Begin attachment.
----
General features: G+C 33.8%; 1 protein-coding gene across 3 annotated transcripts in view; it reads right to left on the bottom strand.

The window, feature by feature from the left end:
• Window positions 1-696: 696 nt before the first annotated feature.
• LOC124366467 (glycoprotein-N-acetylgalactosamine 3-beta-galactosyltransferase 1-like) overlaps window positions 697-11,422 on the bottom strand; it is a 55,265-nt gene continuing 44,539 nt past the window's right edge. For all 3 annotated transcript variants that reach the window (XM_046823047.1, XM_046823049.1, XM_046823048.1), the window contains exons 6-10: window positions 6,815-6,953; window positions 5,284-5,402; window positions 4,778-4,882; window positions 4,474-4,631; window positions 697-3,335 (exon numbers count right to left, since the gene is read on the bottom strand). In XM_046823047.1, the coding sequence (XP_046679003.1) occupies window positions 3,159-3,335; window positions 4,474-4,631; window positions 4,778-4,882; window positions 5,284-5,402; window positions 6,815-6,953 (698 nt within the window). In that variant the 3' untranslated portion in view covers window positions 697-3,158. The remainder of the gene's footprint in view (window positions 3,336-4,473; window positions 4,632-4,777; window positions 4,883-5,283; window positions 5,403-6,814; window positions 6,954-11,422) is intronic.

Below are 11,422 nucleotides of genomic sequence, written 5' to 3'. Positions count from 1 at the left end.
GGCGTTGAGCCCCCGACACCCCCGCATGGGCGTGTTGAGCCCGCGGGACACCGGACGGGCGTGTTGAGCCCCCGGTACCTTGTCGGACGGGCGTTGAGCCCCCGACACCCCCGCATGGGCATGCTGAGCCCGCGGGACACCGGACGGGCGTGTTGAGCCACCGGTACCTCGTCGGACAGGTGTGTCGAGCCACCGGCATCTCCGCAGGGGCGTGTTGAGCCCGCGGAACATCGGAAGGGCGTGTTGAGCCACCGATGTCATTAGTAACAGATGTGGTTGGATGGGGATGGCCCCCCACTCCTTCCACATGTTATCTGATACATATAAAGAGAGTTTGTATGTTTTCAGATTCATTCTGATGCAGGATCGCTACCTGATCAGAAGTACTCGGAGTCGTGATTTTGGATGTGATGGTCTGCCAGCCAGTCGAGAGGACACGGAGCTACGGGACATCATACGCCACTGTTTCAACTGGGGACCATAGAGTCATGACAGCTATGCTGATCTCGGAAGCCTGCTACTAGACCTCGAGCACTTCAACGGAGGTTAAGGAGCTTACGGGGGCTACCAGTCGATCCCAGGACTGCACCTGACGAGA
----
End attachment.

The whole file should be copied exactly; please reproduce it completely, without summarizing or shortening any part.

General features: G+C 33.8%; 1 protein-coding gene across 3 annotated transcripts in view; it reads right to left on the bottom strand.

The window, feature by feature from the left end:
• Window positions 1-696: 696 nt before the first annotated feature.
• LOC124366467 (glycoprotein-N-acetylgalactosamine 3-beta-galactosyltransferase 1-like) overlaps window positions 697-11,422 on the bottom strand; it is a 55,265-nt gene continuing 44,539 nt past the window's right edge. For all 3 annotated transcript variants that reach the window (XM_046823047.1, XM_046823049.1, XM_046823048.1), the window contains exons 6-10: window positions 6,815-6,953; window positions 5,284-5,402; window positions 4,778-4,882; window positions 4,474-4,631; window positions 697-3,335 (exon numbers count right to left, since the gene is read on the bottom strand). In XM_046823047.1, the coding sequence (XP_046679003.1) occupies window positions 3,159-3,335; window positions 4,474-4,631; window positions 4,778-4,882; window positions 5,284-5,402; window positions 6,815-6,953 (698 nt within the window). In that variant the 3' untranslated portion in view covers window positions 697-3,158. The remainder of the gene's footprint in view (window positions 3,336-4,473; window positions 4,632-4,777; window positions 4,883-5,283; window positions 5,403-6,814; window positions 6,954-11,422) is intronic.

Below are 11,422 nucleotides of genomic sequence, written 5' to 3'. Positions count from 1 at the left end.
GGCGTTGAGCCCCCGACACCCCCGCATGGGCGTGTTGAGCCCGCGGGACACCGGACGGGCGTGTTGAGCCCCCGGTACCTTGTCGGACGGGCGTTGAGCCCCCGACACCCCCGCATGGGCATGCTGAGCCCGCGGGACACCGGACGGGCGTGTTGAGCCACCGGTACCTCGTCGGACAGGTGTGTCGAGCCACCGGCATCTCCGCAGGGGCGTGTTGAGCCCGCGGAACATCGGAAGGGCGTGTTGAGCCACCGATGTCATTAGTAACAGATGTGGTTGGATGGGGATGGCCCCCCACTCCTTCCACATGTTATCTGATACATATAAAGAGAGTTTGTATGTTTTCAGATTCATTCTGATGCAGGATCGCTACCTGATCAGAAGTACTCGGAGTCGTGATTTTGGATGTGATGGTCTGCCAGCCAGTCGAGAGGACACGGAGCTACGGGACATCATACGCCACTGTTTCAACTGGGGACCATAGAGTCATGACAGCTATGCTGATCTCGGAAGCCTGCTACTAGACCTCGAGCACTTCAACGGAGGTTAAGGAGCTTACGGGGGCTACCAGTCGATCCCAGGACTGCACCTGACGAGA